It is, unquestionably, the biggest hot button topic in the state today.
If you want to fire up the coffee shop, stir up things at work, or get an earful from a bar full of locals, just start digging in to the topic of gravel dredging in Vermont's rivers.
In case you've been in the Red Sox dugout for the last 30 days, here’s how it went down. Vermont got hit by a hurricane. Vermont roads/homes/businesses got hammered. And so, Vermont Governor Peter Shumlin “lifted the ban” on gravel dredging in the state’s rivers as way to speed and ease the cost of recovery.
I was there at one of the Governor's stumping stops, a week after the storm, covered with mud and sweat and fiberglass insulation like everybody else. Shumlin hopped up into the back of a flatbed in miked-up and neatly pressed shirt, and encouraged the crowd to “dig deep” in the river.
At the time, a few eyebrows went up. But people were busy doing the work that needed to be done, and the thought of a little digging in the river didn't freak anybody out, so things moved on.
Today, however, it’s a different story. Excavators and large-haul dump trucks are parked in riverbeds around the state. Gravel is being scooped out by the ton, banks are getting reinforced, and in many cases it’s happening in places which were totally unaffected by flooding during Hurricane Irene.
"It'd be one thing if this was going to prevent future flooding, but it's only going to make things worse," said one observer. "They're building gravel walls between the rivers and their natural floodplains, and that's only going to force the river to find new places to jump the bank."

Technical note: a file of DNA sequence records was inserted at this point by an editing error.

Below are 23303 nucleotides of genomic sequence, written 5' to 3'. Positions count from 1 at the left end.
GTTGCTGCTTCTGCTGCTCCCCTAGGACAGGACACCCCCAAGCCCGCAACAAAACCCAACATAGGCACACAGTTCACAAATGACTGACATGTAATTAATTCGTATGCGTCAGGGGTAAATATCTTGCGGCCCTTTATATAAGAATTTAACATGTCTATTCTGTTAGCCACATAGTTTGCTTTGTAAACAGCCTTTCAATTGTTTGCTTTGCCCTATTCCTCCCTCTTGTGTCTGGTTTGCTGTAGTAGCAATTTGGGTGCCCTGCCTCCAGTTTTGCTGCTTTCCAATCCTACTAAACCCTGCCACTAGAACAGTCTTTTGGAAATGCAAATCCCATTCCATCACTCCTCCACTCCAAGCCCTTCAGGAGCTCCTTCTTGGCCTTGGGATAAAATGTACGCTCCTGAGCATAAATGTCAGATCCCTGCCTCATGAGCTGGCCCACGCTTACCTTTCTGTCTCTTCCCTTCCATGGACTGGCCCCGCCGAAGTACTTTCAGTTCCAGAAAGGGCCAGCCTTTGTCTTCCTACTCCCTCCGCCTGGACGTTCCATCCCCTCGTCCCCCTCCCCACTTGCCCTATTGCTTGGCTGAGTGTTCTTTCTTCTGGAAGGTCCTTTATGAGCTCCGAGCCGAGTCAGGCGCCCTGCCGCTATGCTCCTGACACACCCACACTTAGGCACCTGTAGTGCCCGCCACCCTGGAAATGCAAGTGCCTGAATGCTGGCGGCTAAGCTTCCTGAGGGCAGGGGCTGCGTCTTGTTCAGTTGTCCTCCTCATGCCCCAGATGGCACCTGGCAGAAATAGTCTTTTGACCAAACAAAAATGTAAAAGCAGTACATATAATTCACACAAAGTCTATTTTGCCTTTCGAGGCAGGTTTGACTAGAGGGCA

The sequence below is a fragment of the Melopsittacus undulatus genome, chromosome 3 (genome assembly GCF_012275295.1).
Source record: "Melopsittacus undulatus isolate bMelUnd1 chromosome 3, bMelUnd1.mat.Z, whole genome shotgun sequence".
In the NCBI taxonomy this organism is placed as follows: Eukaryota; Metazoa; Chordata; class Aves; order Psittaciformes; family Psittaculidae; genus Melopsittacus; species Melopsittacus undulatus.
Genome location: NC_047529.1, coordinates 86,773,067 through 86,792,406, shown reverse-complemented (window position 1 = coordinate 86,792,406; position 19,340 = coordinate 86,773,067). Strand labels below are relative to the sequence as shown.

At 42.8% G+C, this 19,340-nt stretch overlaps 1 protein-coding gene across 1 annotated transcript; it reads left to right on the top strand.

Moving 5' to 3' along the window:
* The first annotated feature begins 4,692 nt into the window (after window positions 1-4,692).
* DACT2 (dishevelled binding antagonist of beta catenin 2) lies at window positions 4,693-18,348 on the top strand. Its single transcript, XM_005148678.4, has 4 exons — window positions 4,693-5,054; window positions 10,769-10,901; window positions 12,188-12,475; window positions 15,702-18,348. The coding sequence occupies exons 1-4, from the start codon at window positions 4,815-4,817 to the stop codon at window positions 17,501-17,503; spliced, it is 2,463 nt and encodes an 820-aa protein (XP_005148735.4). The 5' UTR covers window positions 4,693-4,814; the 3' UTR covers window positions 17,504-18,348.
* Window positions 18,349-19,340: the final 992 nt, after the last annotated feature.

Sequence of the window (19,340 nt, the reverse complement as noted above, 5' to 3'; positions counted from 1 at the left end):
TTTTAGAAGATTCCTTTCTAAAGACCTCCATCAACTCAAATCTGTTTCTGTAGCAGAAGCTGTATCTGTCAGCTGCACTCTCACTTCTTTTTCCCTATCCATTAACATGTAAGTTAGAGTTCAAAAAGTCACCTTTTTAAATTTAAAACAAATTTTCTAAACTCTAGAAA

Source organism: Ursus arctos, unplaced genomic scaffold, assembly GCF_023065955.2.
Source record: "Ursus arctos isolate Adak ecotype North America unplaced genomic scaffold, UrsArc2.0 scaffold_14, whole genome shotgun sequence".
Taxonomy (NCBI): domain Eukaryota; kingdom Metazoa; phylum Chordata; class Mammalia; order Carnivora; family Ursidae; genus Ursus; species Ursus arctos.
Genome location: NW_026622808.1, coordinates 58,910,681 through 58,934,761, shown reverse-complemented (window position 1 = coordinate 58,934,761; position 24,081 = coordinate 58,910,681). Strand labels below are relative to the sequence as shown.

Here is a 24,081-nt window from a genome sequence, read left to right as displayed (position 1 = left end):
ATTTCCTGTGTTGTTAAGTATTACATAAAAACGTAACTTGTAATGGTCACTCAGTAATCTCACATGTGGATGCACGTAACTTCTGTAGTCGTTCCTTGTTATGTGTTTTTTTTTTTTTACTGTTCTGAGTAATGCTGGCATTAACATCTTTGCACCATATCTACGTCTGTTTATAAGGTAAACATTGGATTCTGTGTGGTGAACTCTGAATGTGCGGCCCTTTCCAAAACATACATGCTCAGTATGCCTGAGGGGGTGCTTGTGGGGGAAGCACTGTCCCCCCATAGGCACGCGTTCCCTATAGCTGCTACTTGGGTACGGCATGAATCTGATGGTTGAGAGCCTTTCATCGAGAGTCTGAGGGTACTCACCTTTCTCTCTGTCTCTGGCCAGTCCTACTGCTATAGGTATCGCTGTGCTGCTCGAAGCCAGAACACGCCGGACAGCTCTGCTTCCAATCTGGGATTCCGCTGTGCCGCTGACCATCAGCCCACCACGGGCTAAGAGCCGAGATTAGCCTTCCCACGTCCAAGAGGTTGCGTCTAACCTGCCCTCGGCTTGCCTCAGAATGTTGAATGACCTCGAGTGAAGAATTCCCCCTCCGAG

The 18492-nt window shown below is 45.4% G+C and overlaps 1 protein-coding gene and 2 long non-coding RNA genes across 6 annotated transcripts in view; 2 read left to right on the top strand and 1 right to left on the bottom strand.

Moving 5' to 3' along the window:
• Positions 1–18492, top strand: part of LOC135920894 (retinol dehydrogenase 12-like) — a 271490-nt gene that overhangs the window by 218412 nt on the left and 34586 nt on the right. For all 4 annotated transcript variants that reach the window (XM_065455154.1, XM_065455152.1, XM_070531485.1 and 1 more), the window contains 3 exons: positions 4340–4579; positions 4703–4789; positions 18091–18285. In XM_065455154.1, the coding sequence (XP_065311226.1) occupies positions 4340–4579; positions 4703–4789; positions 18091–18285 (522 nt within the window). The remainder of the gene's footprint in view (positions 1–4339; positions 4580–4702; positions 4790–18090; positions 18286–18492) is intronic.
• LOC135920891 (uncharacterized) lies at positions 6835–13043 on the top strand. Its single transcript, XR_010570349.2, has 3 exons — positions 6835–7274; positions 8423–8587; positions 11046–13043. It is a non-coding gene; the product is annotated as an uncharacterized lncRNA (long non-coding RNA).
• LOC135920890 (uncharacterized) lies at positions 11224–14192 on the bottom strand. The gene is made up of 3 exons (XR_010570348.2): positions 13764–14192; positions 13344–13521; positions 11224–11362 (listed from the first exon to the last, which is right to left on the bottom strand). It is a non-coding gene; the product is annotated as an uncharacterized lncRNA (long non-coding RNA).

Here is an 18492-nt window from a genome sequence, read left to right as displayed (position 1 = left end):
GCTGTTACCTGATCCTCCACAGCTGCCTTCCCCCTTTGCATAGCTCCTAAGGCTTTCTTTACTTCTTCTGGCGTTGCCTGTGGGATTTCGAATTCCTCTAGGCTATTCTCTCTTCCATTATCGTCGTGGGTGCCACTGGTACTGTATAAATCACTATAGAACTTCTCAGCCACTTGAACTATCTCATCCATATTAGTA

The Burlington Free Press was the first to shine a spotlight on the issue (LINK), detailing a public meeting in Middlebury when a group of anglers stormed the session, demanding an immediate halt to things. Nothing did happen, of course, other than a stream of flaming comments that followed the BFP story … blasting the “treehuggers” for “putting the needs of fish ahead of people.”
It’s a funny day in Vermont when the hippies and the hook-and-bullet crowd are united around a common theme. But it’s happening.
From a common sense perspective, digging gravel out of Vermont rivers makes a lot of sense to a lot of people. There’s no doubt that a metric shit-ton of gravel made it’s way into local riverbeds following the big storm. So much so, in fact, that our local waterway -- the Mad River -- seemed practically motionless after the storm: it looked more like a big string lake than a meandering river.
And so, to prevent Vermont rivers from choosing new paths in the wrong places, a little digging seemed like a good idea. Plus, roads and foundations needed fill, and getting gravel in the state is already a bit of a pain in the ass, according to some. And that same pro-digging contingent often maintains that the fishing might even get better if Vermont digs deep in their rivers. It used to fish better, they say, back in the day when gravel dredging was allowed. So why not open things up again?
But there’s a distinct difference between spot dredging and a widespread free-for-all. And that line has clearly been crossed.
There is no statewide strategy for the digging, no oversight, and no end in sight. One letter circulating calls for the State to "get things under control" by providing strategy and statewide expertise from the Agency of Natural Resources River Management team.
Others, however, are less kind. One agency I spoke with said that the opportunity for a legal challenge is severely complicated by the fact that the whole thing appears to be illegal already .... and it's tough to get a law changed when the legalese you're looking for is already in place.
The path to a solution runs through the Governor's office. The opportunity for the digging was created when the Governor opened the door …. and only he can close it.
To email Vermont Gov. Peter Shumlin .... send a note to GovernorVT@state.vt.us